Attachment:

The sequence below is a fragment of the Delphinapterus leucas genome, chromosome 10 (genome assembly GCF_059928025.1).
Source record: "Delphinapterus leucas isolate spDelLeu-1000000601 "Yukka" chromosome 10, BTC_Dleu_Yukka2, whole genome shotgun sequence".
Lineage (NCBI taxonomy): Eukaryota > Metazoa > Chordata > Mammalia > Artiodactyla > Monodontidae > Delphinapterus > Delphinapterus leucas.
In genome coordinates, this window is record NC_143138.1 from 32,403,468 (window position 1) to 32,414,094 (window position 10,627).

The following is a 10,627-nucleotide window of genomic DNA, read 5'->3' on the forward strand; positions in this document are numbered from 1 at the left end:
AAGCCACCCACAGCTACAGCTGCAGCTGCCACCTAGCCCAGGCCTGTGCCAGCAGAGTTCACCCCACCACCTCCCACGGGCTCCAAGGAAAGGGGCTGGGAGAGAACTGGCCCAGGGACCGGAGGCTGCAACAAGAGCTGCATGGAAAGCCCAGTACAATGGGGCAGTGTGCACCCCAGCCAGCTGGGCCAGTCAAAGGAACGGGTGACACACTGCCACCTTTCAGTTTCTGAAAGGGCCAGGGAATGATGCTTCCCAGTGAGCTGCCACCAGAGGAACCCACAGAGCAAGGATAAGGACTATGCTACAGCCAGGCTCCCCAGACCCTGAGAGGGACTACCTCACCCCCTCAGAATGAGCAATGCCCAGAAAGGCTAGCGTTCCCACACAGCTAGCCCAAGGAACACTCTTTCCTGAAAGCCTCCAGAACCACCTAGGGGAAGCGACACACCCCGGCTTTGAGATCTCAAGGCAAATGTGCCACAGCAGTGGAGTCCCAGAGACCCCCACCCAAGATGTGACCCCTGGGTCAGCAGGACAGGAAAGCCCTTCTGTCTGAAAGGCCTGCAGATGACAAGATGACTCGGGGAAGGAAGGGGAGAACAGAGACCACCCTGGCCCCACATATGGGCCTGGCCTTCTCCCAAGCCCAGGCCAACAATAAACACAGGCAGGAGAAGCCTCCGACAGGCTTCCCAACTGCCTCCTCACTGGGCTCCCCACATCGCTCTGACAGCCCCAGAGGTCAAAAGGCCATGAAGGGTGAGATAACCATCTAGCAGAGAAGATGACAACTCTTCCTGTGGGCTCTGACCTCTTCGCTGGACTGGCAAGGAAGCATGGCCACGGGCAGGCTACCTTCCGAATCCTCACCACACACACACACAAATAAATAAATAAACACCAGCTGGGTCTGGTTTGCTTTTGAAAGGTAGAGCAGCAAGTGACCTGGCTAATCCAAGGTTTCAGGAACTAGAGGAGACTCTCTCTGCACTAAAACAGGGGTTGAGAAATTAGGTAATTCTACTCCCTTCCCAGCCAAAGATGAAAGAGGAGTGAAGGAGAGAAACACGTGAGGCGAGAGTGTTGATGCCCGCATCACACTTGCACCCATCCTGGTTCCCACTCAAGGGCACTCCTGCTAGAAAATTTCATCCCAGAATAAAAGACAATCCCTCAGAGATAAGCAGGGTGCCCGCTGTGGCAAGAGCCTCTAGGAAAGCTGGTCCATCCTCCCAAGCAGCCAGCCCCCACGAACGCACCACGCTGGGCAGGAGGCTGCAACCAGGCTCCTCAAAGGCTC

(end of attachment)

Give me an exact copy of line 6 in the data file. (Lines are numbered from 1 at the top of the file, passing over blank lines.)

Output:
AAGCCACCCACAGCTACAGCTGCAGCTGCCACCTAGCCCAGGCCTGTGCCAGCAGAGTTCACCCCACCACCTCCCACGGGCTCCAAGGAAAGGGGCTGGGAGAGAACTGGCCCAGGGACCGGAGGCTGCAACAAGAGCTGCATGGAAAGCCCAGTACAATGGGGCAGTGTGCACCCCAGCCAGCTGGGCCAGTCAAAGGAACGGGTGACACACTGCCACCTTTCAGTTTCTGAAAGGGCCAGGGAATGATGCTTCCCAGTGAGCTGCCACCAGAGGAACCCACAGAGCAAGGATAAGGACTATGCTACAGCCAGGCTCCCCAGACCCTGAGAGGGACTACCTCACCCCCTCAGAATGAGCAATGCCCAGAAAGGCTAGCGTTCCCACACAGCTAGCCCAAGGAACACTCTTTCCTGAAAGCCTCCAGAACCACCTAGGGGAAGCGACACACCCCGGCTTTGAGATCTCAAGGCAAATGTGCCACAGCAGTGGAGTCCCAGAGACCCCCACCCAAGATGTGACCCCTGGGTCAGCAGGACAGGAAAGCCCTTCTGTCTGAAAGGCCTGCAGATGACAAGATGACTCGGGGAAGGAAGGGGAGAACAGAGACCACCCTGGCCCCACATATGGGCCTGGCCTTCTCCCAAGCCCAGGCCAACAATAAACACAGGCAGGAGAAGCCTCCGACAGGCTTCCCAACTGCCTCCTCACTGGGCTCCCCACATCGCTCTGACAGCCCCAGAGGTCAAAAGGCCATGAAGGGTGAGATAACCATCTAGCAGAGAAGATGACAACTCTTCCTGTGGGCTCTGACCTCTTCGCTGGACTGGCAAGGAAGCATGGCCACGGGCAGGCTACCTTCCGAATCCTCACCACACACACACACAAATAAATAAATAAACACCAGCTGGGTCTGGTTTGCTTTTGAAAGGTAGAGCAGCAAGTGACCTGGCTAATCCAAGGTTTCAGGAACTAGAGGAGACTCTCTCTGCACTAAAACAGGGGTTGAGAAATTAGGTAATTCTACTCCCTTCCCAGCCAAAGATGAAAGAGGAGTGAAGGAGAGAAACACGTGAGGCGAGAGTGTTGATGCCCGCATCACACTTGCACCCATCCTGGTTCCCACTCAAGGGCACTCCTGCTAGAAAATTTCATCCCAGAATAAAAGACAATCCCTCAGAGATAAGCAGGGTGCCCGCTGTGGCAAGAGCCTCTAGGAAAGCTGGTCCATCCTCCCAAGCAGCCAGCCCCCACGAACGCACCACGCTGGGCAGGAGGCTGCAACCAGGCTCCTCAAAGGCTC